Elena Granata has dedicated a book to the protagonists of urban revolutions. It's called Placemaker and it's full of surprises

It will not be the planners who will design the cities of the future. In a nutshell, this is the thought of Elena Granata, professor of Urban Planning at the Milan Polytechnic and author of the book Placemaker (Einaudi, 2021). To imagine how we will live we need simple actions, poetic and pragmatic at the same time. So who are the placemakers today? We asked him.

How was the book born? It is informative and inspiring: it is not a technical book. It's a tale.

In recent years, architecture and urban planning in particular have lacked a narrative dimension. Cities evolve, planning and financial resources are invested, but the risk is to remain, in the academic and professional sphere, in a self-referential and closed dimension. It seemed to me that there was a need for inspiring stories, to make citizens understand that sometimes change can start from individual initiative.

From an intuition that is transformed into a concrete action, not necessarily expensive but which responds to real needs. A well-told story has a direct bearing on people's emotions, it is a call that is difficult not to answer, it has an emulative value.

So who are the placemakers, the inventors of places, in your opinion?

The book opens with the work of Daan Roosegaarde (about him read also here). He is the author of a series of projects on the border between science, architecture and poetry. In particular, I mention his proposal to turn off the lights of a village in Holland to be able to see the night sky better. Roosegaarde does not suggest keeping the streets in the dark, but using street lamps that turn on when needed. The inspiration came from observing the fireflies, which decorate the darkness and do not just illuminate it. Placemaker unfolds among many examples of this type: simple and inspired interventions, bottom up, which start from observation and transform inspiration into a project. It is a empowerment process: we need to understand that change is possible, within reach.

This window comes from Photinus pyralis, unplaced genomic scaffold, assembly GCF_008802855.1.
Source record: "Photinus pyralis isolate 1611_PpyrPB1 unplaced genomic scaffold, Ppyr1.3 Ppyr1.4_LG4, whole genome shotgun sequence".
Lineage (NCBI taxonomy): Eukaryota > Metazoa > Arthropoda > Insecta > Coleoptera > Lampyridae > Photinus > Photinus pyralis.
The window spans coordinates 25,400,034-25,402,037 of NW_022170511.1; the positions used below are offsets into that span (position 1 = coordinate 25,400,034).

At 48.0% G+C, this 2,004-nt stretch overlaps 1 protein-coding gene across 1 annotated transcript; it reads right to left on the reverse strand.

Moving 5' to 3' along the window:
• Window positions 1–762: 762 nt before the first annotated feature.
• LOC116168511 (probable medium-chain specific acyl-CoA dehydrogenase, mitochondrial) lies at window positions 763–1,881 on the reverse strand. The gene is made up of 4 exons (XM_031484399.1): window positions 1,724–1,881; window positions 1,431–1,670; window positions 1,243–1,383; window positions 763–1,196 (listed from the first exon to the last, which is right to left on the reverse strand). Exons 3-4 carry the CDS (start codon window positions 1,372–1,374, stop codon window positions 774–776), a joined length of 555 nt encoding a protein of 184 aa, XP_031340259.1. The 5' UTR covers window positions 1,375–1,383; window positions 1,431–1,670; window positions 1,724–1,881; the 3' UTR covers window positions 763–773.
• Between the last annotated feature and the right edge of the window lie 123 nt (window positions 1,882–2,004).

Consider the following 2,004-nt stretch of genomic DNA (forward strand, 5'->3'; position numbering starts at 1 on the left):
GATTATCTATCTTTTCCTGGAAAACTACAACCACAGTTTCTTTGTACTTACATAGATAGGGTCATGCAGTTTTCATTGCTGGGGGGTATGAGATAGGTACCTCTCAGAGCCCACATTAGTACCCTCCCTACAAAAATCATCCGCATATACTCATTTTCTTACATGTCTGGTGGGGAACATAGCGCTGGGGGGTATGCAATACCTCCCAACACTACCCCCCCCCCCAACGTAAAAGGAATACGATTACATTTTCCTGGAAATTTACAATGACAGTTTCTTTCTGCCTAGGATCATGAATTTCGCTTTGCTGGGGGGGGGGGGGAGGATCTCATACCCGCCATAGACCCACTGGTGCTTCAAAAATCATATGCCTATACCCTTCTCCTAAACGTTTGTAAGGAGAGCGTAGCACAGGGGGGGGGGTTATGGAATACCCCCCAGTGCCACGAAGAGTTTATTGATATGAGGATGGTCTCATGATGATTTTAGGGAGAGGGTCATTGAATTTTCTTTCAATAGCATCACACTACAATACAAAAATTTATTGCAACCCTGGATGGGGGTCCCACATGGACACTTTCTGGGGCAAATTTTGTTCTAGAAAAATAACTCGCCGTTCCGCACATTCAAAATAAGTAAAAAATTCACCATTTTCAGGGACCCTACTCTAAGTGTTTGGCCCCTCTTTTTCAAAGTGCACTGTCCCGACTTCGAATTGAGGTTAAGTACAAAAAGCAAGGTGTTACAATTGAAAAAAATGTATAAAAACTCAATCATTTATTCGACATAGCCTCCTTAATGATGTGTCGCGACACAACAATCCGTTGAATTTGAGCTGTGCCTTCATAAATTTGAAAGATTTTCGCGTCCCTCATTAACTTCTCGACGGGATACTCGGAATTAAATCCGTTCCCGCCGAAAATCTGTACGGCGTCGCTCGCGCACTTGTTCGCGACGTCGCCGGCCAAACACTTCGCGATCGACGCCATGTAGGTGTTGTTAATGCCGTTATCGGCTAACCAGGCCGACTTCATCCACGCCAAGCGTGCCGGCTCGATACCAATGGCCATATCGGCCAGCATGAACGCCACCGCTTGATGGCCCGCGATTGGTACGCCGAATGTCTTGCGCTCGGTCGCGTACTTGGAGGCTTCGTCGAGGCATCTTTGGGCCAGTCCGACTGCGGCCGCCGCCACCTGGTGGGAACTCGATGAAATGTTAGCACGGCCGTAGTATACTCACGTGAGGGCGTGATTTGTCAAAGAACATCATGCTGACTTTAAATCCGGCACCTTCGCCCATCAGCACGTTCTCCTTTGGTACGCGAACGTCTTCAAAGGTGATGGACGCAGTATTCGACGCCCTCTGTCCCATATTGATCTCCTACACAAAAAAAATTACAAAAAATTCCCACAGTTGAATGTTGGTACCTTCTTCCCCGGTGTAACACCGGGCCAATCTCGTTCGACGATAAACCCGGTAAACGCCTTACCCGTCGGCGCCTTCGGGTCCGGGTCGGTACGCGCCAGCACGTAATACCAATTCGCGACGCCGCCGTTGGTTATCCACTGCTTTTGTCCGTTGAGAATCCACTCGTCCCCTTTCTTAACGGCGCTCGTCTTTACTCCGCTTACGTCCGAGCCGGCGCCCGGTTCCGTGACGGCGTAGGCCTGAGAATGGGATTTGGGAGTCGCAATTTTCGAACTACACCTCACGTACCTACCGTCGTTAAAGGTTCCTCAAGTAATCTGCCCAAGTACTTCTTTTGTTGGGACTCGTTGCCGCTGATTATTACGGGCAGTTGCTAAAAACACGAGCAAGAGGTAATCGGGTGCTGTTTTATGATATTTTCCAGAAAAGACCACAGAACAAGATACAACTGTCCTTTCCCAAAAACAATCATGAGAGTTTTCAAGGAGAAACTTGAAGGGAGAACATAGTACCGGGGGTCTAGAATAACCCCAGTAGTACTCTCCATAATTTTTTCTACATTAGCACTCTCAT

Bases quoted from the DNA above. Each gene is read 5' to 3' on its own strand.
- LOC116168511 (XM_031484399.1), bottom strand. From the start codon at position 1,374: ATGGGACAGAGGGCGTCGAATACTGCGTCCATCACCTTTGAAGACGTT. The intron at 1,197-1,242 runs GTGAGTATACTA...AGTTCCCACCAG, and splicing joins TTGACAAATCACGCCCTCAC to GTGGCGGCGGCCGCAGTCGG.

What then is the job of urban planners?

A first-year student of mine, thinking he was making a witty joke, told me that in his opinion the architect should have fun working. It is actually a profound comment: to have fun means to diverge, to shift your gaze. I feed my work and my thinking with disciplines that are very far from architecture. Neuroscience, Nudge theory (the gentle push), botany, pedagogy.

The discipline with which I am most comfortable is design, considered the younger brother of architecture. Designing the immaterial, human value, is fundamental today. Urban planners today need anything, but not academic planning, which keeps them away from the possibility of intervening with truly sensitive and necessary projects.

The ability to change seems to be the core of Placemaker

After Placemaker was published I received messages from many parts of Italy. A priest from Norcia, a city still at risk from earthquakes and infrastructures, wrote to me that my book is dangerous, because it makes us think. But he came up with the idea of ​​building a horizontal bell tower, not being able to have a vertical one. And he is doing it together with his fellow citizens. Thinking not so much about how to change, but simply about the possibility of changing, is the starting point.

Placemaker also cites Italian examples…

Of course, even if our country struggles to consider alternative possibilities. But there are examples. Think of the mayor of Viganella, who designed a mirror capable of reflecting the sun's rays on the town square otherwise in shadow of him. A project that brings hope with a dose of irony and pragmatism. Moving from vision to project is possible, in Caserta as in New York. The pandemic brought a striking example: cities have re-appropriated large portions of public space, crowded with people and meetings. It is the demonstration that when forced, even Italy is able to implement significant changes in a short time.

Why did you write Placemaker?

To bring a look made of lightness and possibility on the theme of cities. I am very interested in talking to people, showing that through awareness and pragmatism you can act in a constructive direction even without being an expert. And to emphasize that planners have a great responsibility to inspire behavior and say new, different things .